We’ve recently written about neurodiversity in treatment and recovery, and the unique challenges individuals may face due to their particular brain or way of existing. At Sunshine Coast Centre, one of the most common neurodivergent diagnoses among our clients is Adult Attention-Deficit/Hyperactivity (ADHD).
To give a little background, ADHD got its official name from the APA in 1987, evolving as a concept from ideas around childhood restlessness. In Canada, ADHD is estimated to affect almost 2 million people, though many people may never seek out or receive a diagnosis.
How Does ADHD Affect Addiction and Mental Health Treatment?
Folks with ADHD can experience the world in a very different way than someone who is not neurodivergent, including how they experience healing or treatment and recovery. For example, they may find it harder to engage fully in therapy, support groups, or other recovery activities. This can be hard for people who don’t have ADHD to fully appreciate, but—biologically speaking—ADHD poses unique challenges in treatment and recovery.
Here’s Why It’s Harder For People With ADHD
Paying attention and focusing is a regular task for the brain. Our ability to do this task is largely rooted in the brain’s reward system, which uses dopamine as a sort of gatekeeper compound to focus the brain on specific tasks while blocking out distractions.
“Dopamine has this wonderful effect,” says program director Geoff Thompson, PhD, CCC. “It will dampen any stimulus competing for your attention… maybe the lights are flickering or someone’s talking behind you or people are rustling papers, or someone’s moving their chair… dopamine is blocking all that, which then allows you to focus on the task at hand.”
In people with ADHD, this dopamine stimulation of the reward part of the brain is underactive, and background stimuli are competing for attention and focus.
Drugs Increase Focus, So People Self-Medicate
Ritalin and other amphetamines have been used in managing ADHD since the 1950s. From decades in treatment and recovery, it’s clear that many people self-medicate with street or prescription drugs for ADHD—diagnosed or otherwise.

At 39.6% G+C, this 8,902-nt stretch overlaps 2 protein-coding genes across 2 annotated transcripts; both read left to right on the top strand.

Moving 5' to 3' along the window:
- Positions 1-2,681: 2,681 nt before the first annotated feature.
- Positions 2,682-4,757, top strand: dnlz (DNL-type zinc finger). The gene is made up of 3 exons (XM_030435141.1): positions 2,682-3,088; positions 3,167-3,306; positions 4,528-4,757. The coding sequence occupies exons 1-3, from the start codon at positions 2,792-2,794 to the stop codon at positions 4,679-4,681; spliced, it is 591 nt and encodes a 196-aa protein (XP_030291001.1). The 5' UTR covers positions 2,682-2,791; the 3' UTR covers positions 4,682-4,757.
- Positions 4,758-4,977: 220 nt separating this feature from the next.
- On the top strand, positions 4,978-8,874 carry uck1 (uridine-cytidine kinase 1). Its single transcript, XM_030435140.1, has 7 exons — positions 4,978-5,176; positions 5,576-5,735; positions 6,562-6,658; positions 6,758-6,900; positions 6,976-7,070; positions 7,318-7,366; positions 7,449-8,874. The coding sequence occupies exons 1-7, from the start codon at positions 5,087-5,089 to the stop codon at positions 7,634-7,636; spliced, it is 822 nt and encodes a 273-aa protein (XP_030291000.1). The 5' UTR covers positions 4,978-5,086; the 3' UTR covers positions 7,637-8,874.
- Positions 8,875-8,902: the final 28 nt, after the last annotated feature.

“It’s interesting, because these medications are actually speed, like Ritalin is, or they act on the brain the same way, and when people with ADD take these substances, they often feel more able to focus or a lot calmer.”
However, for individuals with ADHD, these medications help stimulate the brain’s dopamine production, allowing them to experience increased focus and a sense of calm.
What Does This Mean For Addiction Treatment?
When it comes to treatment and recovery strategies for people with ADHD, understanding the interplay between focus, the brain’s pleasure center, and addiction is crucial. Medications, therapy, and behavioural interventions can all play a role in helping individuals manage their symptoms and navigate addiction.
Ultimately, treatment is focused on supporting wellness and finding ways to reduce or stop problematic substance use.
Medication and Professional Help
For people who are experiencing problematic substance use or addiction related to managing their ADHD, medication gives rise to questions that can feel daunting:
- Can I stop self-medicating without going into withdrawal?
- Is there any alternative to these substances that will work as well for me?
- Is it too late to rewire my brain, having used these substances for so long?
The answer to these questions depends on a lot of factors, which is why an individualized and collaborative plan is so important. Our licensed and professional clinical teams are here to support clients through a transition to reduce or stop problematic substance use and addiction.
At Sunshine Coast Health Centre & Georgia Strait Women’s Clinic, we recognize the impact of ADHD on treatment and recovery. Our holistic approach acknowledges the intricate relationship between the physical, psychological, social and spiritual aspects of individuals in treatment and recovery. If you or anyone you know is looking for support with addiction and mental health, please reach out today.